Fort St.

John (Rocky Mountain Fort) British Columbia
Fort St. John is a city in northeastern British Columbian located on the Peace River at Mile 47, on the Alaska Highway. Originally established in 1794, as a trading post, Fort St. John is the oldest established settlement in present-day British Columbia. Time line: • 1794 -1805 The first fort, called Rocky Mountain Fort, was established along the south side of the Peace River at the mouth of the Pine River. Rocky Mountain Fort was the earliest European settlement in mainland British Columbia. • 1806-1823 Fort d’Epinette, also called St. John, was established by the Northwest Company on the north side of the Peace River. The name changed to Fort St. John when the Hudson’s Bay Company merged with the Northwest Company in 1821 and took over management of the fort. The fort was closed following a massacre of Guy Hughes and four other employees in 1823. • 1858 - 1872 Fort St. John was reopened on the south side of the Peace River after a 40 year lapse due to the 1823 massacre. Louis Bourassa was in charge in 1869. • 1873 - 1923 Fort St. John was moved directly across the Peace River to the north side onto what is today referred to as ’Old Fort’ subdivision outside of the city of Fort St. John. • 1923 Frank Beatton moved Fort St. John to Fish Creek, located just outside of the town of Fort St. John. The present location is thought to be its sixth. The original trading post built in the area was named Rocky Mountain House, established one year after Alexander Mackenzie explored the area in 1793. One of a series of forts along the Peace River to service the fur trade, it was located southwest of the present site of Fort St. John. The Dunneza and Sikanni First Nations used it as a trading post. It was also used as a supply depot for further expeditions into the territory. The fort closed in 1805. Fort d’Epinette, the Pine Fort was built in 1806 by the North West Company. It was renamed Fort St. John in 1821 following the purchase of the North West Company by the HBC. This fort was located about 500 metres downstream from the mouth of the Beatton River, which at that time was known as the North Pine River (d'epinette in French). It was shut down in 1823. After a lapse of nearly forty years, Fort St. John was reopened in 1860 on the south side of the Peace River, directly south of the present community. It was moved in 1872 by Francis Work Beatton directly across the river. This community lasted until 1925 when the river ceased to be the main avenue of transportation and the fort was moved closer to where settlers were establishing homesteads. The new town was constructed at Fish Creek, northwest of the present community, on the new trail to Fort Nelson.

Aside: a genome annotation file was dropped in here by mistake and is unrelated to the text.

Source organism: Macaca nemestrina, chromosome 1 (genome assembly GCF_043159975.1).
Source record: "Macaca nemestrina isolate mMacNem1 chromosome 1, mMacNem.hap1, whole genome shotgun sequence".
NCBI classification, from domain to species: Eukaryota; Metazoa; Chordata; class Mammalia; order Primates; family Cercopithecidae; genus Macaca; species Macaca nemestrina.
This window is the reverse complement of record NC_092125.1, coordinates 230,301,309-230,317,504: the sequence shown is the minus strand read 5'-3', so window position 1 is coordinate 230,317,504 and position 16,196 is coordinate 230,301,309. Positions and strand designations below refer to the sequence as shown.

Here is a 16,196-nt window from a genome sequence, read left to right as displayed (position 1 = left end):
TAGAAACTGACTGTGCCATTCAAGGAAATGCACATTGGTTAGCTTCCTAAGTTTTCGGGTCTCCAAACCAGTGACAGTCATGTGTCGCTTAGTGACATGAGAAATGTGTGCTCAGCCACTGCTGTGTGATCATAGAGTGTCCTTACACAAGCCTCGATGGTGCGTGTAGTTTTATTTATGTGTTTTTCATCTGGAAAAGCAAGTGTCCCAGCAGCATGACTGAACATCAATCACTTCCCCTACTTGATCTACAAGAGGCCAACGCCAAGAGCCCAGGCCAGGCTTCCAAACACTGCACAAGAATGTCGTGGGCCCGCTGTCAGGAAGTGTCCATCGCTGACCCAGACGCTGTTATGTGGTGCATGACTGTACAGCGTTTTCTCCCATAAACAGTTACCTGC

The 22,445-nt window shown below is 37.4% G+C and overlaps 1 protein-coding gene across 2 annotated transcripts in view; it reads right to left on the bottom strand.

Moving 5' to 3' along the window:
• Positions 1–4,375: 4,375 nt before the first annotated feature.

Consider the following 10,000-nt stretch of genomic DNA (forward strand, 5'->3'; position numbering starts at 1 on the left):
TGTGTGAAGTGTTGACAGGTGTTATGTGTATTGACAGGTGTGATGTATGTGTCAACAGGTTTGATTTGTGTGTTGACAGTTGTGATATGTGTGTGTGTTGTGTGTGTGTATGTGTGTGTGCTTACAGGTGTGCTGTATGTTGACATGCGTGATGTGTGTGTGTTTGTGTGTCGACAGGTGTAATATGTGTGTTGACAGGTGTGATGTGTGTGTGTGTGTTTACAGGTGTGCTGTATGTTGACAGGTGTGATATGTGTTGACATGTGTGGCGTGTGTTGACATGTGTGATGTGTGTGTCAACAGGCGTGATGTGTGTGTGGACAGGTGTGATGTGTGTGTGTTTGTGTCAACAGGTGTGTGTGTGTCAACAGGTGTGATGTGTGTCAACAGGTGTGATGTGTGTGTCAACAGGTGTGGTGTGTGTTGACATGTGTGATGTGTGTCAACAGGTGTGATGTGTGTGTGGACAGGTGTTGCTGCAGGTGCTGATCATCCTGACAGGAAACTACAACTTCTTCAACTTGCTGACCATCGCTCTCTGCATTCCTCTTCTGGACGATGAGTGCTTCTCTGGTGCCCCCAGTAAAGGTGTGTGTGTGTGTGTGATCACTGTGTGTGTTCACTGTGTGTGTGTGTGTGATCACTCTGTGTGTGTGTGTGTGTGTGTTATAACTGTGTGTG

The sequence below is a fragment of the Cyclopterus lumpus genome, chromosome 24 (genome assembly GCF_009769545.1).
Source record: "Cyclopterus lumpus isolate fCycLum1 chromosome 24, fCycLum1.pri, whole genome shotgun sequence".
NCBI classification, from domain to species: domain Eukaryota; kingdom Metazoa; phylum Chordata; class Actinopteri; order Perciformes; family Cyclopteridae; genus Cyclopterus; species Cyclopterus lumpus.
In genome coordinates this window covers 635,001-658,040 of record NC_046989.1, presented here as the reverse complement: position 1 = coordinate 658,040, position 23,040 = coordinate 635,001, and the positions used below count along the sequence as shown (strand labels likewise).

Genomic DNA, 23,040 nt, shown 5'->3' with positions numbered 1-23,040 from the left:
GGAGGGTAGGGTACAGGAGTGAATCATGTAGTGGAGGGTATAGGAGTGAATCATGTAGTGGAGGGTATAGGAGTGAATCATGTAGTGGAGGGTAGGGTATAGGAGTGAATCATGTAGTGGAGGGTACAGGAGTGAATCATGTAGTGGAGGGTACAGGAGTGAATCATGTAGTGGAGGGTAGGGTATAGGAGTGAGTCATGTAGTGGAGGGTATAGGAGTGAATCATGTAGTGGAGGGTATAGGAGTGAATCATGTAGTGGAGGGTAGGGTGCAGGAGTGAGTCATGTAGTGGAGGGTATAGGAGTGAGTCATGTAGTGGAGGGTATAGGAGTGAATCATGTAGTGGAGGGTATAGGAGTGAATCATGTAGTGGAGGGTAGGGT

Traders waiting at the Hudson Bay fort of Fort St John at the turn of the 20th century (Provincial Archives of Manitoba/N12892).

Edited and Compiled by Lawrence Barkwell Coordinator of Metis Heritage and History Research Louis Riel Institute